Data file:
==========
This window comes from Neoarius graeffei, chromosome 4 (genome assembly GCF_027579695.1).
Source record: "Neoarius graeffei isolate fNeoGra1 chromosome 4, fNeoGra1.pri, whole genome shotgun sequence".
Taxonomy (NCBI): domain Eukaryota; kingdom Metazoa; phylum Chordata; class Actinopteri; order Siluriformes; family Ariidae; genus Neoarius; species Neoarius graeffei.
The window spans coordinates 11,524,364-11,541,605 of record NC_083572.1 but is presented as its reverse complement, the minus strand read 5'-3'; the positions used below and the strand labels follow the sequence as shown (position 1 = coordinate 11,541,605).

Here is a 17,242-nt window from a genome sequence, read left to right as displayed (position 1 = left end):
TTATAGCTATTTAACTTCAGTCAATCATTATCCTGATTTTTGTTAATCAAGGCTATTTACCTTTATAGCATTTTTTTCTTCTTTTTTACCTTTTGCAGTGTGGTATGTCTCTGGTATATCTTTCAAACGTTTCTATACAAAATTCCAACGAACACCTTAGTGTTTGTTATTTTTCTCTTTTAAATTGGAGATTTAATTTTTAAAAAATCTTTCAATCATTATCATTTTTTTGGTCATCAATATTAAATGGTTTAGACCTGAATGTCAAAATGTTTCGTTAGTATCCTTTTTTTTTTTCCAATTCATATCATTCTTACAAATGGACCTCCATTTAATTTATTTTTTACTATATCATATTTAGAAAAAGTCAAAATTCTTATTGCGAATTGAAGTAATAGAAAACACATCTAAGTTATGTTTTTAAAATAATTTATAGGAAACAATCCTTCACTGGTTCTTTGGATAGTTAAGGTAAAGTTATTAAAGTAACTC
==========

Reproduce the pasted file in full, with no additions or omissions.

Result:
This window comes from Neoarius graeffei, chromosome 4 (genome assembly GCF_027579695.1).
Source record: "Neoarius graeffei isolate fNeoGra1 chromosome 4, fNeoGra1.pri, whole genome shotgun sequence".
Taxonomy (NCBI): domain Eukaryota; kingdom Metazoa; phylum Chordata; class Actinopteri; order Siluriformes; family Ariidae; genus Neoarius; species Neoarius graeffei.
The window spans coordinates 11,524,364-11,541,605 of record NC_083572.1 but is presented as its reverse complement, the minus strand read 5'-3'; the positions used below and the strand labels follow the sequence as shown (position 1 = coordinate 11,541,605).

Here is a 17,242-nt window from a genome sequence, read left to right as displayed (position 1 = left end):
TTATAGCTATTTAACTTCAGTCAATCATTATCCTGATTTTTGTTAATCAAGGCTATTTACCTTTATAGCATTTTTTTCTTCTTTTTTACCTTTTGCAGTGTGGTATGTCTCTGGTATATCTTTCAAACGTTTCTATACAAAATTCCAACGAACACCTTAGTGTTTGTTATTTTTCTCTTTTAAATTGGAGATTTAATTTTTAAAAAATCTTTCAATCATTATCATTTTTTTGGTCATCAATATTAAATGGTTTAGACCTGAATGTCAAAATGTTTCGTTAGTATCCTTTTTTTTTTTCCAATTCATATCATTCTTACAAATGGACCTCCATTTAATTTATTTTTTACTATATCATATTTAGAAAAAGTCAAAATTCTTATTGCGAATTGAAGTAATAGAAAACACATCTAAGTTATGTTTTTAAAATAATTTATAGGAAACAATCCTTCACTGGTTCTTTGGATAGTTAAGGTAAAGTTATTAAAGTAACTC